Exploring the Temple Bar area of Dublin for the programme 'Summer Express'.

Over the past 15 years much of the Temple Bar area in the heart of Dublin was targeted by CIE as the location for a new central bus station. However, all that changed when the buildings were leased to people who had other ideas for the area. 

Temple Bar Map (1991)
Map of Temple Bar (1991)

Bríd Óg Ní Bhuachalla meets Architectural Historian Peter Walsh to find out more about the history of this 45 acre area. The history of Temple Bar goes back to the middle of the 17th century when land was a premium and Dublin began to expand at a phenomenal rate. According to Walsh the Temple Bar area was just one of many speculative developments at that time. He goes on to describe the area at that time as a place,

Where purses and throats were slit in the twinkling of an eye.

In the 18th century it became a financial and banking area. In the 19th century it changed faces again and became run down. Walsh goes on to describe the remnants of the past that still exist in Temple Bar and can be seen if you look hard enough. From the little dolphin on the Dolphin Hotel, and the old Presbyterian meeting house at 11a Eustace Street, to numbers 3 and 4 Fownes Street reminiscent of 17th century France. Walsh also anticipates further change in the area saying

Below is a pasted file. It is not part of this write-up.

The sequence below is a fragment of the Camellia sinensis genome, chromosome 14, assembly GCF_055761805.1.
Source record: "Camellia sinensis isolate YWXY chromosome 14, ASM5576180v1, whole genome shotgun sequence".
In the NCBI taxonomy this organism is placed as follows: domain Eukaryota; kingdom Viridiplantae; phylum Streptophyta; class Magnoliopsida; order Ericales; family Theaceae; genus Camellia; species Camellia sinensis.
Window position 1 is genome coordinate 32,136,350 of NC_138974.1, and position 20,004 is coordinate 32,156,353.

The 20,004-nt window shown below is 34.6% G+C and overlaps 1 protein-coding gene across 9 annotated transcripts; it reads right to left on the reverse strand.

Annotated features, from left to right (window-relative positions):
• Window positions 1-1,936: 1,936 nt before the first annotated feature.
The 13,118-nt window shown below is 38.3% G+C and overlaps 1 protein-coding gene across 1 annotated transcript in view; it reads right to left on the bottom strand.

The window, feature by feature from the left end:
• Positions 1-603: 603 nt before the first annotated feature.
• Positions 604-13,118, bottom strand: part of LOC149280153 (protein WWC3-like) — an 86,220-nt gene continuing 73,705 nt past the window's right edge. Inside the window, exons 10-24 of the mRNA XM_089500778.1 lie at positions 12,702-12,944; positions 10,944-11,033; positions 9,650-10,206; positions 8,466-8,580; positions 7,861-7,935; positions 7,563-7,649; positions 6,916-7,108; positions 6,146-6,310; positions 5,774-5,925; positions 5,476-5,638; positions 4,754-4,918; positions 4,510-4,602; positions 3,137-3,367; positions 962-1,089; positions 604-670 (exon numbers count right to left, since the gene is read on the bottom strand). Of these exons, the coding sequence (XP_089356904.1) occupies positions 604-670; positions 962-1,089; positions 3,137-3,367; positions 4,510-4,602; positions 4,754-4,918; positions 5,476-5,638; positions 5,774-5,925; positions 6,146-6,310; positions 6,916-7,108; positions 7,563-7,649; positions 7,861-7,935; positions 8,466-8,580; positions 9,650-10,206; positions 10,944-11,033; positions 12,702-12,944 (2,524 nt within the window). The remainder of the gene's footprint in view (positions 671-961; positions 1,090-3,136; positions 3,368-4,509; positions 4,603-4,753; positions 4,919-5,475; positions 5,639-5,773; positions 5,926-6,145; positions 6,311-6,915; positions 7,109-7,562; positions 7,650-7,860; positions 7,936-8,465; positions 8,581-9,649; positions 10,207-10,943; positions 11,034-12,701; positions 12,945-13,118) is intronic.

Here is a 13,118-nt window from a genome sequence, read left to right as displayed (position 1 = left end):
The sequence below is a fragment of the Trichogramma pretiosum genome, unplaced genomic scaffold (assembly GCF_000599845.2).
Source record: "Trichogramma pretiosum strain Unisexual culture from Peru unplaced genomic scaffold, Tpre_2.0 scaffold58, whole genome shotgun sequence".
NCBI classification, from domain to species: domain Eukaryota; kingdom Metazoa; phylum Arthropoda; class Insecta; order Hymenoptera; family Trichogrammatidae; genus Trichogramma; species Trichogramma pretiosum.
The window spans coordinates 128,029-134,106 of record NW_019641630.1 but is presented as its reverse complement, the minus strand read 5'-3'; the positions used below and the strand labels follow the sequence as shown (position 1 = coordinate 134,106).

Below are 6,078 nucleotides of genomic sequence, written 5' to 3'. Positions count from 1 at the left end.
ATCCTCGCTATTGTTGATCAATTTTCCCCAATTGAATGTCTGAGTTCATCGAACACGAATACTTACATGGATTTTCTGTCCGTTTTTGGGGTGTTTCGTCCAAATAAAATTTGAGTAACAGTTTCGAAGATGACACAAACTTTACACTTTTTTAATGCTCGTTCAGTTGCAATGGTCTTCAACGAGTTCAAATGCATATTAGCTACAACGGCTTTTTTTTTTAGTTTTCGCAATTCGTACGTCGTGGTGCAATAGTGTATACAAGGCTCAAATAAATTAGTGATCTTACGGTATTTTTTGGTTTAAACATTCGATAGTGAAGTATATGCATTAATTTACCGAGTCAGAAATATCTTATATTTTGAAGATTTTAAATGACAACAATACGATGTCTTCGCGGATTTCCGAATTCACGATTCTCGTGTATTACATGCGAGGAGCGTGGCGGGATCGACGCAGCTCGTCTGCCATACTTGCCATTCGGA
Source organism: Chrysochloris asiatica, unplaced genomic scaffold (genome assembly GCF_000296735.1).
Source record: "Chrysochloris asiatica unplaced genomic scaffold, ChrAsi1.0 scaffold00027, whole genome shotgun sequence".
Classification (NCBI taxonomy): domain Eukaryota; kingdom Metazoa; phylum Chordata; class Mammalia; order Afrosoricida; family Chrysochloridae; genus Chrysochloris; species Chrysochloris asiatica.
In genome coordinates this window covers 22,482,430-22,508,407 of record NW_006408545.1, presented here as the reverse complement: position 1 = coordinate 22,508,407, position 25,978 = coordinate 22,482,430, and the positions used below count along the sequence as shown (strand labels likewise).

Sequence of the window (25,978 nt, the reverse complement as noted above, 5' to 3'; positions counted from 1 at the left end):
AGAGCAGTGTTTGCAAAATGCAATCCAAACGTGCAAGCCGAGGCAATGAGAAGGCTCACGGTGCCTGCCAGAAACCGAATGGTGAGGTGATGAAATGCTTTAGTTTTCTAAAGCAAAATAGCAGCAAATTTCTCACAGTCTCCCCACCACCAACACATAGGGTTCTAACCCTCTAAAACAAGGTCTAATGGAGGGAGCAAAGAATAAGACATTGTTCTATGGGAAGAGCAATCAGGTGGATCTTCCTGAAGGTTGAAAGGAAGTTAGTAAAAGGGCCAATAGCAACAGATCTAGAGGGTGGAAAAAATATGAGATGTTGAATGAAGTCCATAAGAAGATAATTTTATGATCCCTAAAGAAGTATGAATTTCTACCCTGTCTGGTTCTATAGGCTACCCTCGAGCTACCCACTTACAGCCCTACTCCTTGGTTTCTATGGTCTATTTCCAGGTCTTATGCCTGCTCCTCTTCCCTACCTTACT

I look forward to its renaissance yet again.

Bríd Óg visits STS Recording Studios and gets a sneak preview of Luka Bloom's new album. It's then on to the Temple Bar Gallery and Studios to see the sculpture animation 'Aluminium Jelly' by Tina O'Connell.

Aluminium Jelly
Aluminium Jelly by Tina O'Connell

Bríd meets the director Ruairí Ó Cuiv who describes the experimental nature of artistic activity that goes on at the gallery. The gallery also offers people the unique opportunity to visit a space where they can see artists at work, a view that is reinforced by artist Margaret Tuffy. 

On Eustace Street we get a look inside what is soon to be a Centre for Film Culture, the flagship project of Temple Bar. Laura Magahy, Chief Executive of the Irish Film Centre, takes Bríd on a tour of building which will house two cinemas, a bar, a restaurant, conferencing and media education facilities and the National Film Archive. 

Back at the Sound Training Centre Edith Tynan describes what it's like to be based in Temple Bar.

On to the world of theatre with the Olympia, established in 1830 and the Project Arts Centre which is celebrating its 25th anniversary. Tim O'Neill of the Project Arts Centre talks about the possibilities for the future of Temple Bar and how the arts can spearhead the rebirth of the area. 

This episode of 'Summer Express' was broadcast on 25 June 1991.